Some of my friends and colleagues have been opposing bills which would abolish the Hawaii Health Authority (HHA). The HHA was established back in 2009 “to develop a comprehensive plan to provide universal health care in Hawaii.” Unfortunately, while the Legislature established the HHA, it and three different Governors have neglected to give them any funds for staffing, etc.
I believe those good people opposing Senate Bill 977, among others, are missing the forest for the trees. Abolishing the HHA doesn’t close the door on universal health care in Hawaii, but rather changes how the State might go about creating a plan.
And while they bird-dog the HHA issue, they have, neglected to pay attention to other, more damaging bills. House Bill 407 is just one example, that I became aware of myself just the other day.
The bill, Relating to Insurance,
Authorizes the issuance of employer-sponsored high deductible health. Requires maintenance of health savings accounts in conjunction with high deductible health plans. Requires the employer to fund deductible costs. Specifies that employers and insurers that buy or sell high deductible health plans remain subject to the Prepaid Health Care Act.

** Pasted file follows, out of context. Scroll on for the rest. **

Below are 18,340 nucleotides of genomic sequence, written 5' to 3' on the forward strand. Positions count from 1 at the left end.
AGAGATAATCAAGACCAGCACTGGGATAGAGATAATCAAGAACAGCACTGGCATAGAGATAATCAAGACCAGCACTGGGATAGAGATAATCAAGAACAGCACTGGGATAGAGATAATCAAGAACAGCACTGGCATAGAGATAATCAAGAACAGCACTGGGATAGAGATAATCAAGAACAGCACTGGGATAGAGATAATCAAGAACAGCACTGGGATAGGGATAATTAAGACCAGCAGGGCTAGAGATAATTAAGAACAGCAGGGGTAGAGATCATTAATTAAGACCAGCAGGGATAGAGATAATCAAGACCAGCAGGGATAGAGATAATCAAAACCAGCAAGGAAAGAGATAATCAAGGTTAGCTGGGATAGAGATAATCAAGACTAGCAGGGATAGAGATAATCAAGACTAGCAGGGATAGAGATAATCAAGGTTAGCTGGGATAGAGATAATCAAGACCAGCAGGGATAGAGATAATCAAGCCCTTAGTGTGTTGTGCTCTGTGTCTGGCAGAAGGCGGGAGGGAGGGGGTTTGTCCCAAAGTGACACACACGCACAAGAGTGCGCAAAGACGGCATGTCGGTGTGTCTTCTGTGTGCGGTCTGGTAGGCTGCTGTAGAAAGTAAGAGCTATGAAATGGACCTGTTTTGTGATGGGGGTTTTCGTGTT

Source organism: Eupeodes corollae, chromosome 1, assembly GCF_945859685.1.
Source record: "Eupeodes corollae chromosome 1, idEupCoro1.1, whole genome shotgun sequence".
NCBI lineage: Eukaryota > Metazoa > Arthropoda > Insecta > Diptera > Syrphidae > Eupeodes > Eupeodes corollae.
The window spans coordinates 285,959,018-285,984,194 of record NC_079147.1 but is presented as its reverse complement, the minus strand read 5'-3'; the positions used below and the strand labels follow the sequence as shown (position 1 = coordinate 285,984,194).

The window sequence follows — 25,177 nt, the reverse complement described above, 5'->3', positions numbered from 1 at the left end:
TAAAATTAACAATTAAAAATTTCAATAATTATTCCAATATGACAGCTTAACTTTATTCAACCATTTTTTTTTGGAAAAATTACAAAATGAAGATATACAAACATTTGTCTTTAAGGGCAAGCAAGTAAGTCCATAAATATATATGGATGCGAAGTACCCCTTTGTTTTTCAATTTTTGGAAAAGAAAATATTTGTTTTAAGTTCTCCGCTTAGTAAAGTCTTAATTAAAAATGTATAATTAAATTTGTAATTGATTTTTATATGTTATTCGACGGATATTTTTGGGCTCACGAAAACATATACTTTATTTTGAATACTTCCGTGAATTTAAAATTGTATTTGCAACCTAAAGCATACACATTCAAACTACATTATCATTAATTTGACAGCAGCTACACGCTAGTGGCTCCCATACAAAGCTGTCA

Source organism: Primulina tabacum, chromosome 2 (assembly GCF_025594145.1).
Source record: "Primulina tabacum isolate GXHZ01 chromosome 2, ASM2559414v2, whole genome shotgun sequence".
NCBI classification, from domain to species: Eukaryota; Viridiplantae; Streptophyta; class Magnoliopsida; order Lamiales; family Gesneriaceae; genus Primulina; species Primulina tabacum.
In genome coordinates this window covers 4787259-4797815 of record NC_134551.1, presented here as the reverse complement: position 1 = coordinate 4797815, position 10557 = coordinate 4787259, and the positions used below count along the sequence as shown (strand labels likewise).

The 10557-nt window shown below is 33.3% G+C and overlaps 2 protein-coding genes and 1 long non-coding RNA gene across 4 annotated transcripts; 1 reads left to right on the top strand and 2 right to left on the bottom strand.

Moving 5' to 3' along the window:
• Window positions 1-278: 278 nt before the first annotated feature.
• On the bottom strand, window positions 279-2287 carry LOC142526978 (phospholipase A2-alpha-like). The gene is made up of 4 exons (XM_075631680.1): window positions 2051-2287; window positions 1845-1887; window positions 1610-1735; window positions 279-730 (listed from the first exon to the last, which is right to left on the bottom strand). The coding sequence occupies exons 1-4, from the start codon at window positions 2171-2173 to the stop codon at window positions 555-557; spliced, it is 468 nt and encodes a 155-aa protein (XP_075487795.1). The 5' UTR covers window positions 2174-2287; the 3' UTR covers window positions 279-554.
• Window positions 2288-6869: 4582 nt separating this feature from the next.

This is a bad, a dangerous bill.
Currently, Hawaii has no high deductible health care plans. In fact, I believe the State had previously asked for a specific waiver from the ACA partly to avoid having to create such a plan. But now, the Legislature is considering reversing course.
The bill’s upside would mean insurance premium cost savings for employers who opt for these high deductible plans. It also allows for the creation of Health Savings Accounts (HSAs).
Put another way, the bill shifts health care costs from employers to their employees by requiring high deductibles. So, the hotel industry, for example, while doing gangbusters with high occupancy rates and higher room rates, wants to keep more of that money by cutting benefits to their employees.
Make no mistake, that’s exactly what this bill does. By reducing their premium costs, they are also forcing their employees to pay more out-of-pocket before their insurance kicks in. Sure, workers may save some money with the assistance of HSAs, but in the long run they will be paying more while their employers are increasing their profit margins.
Intended to makes people more discerning about why and how often they see their doctor, high deductible plans actually reduce positive health care outcomes for people. That’s because high insurance deductibles serve as disincentives for people to seek health care.
Only employers benefit from high deductible insurance plans.
Hopefully HB407 will become one of hundreds of bills that won’t make it to the finish line. Until then, I encourage you to take a look at the bill, spread the word, and do what you can to oppose it and others like it.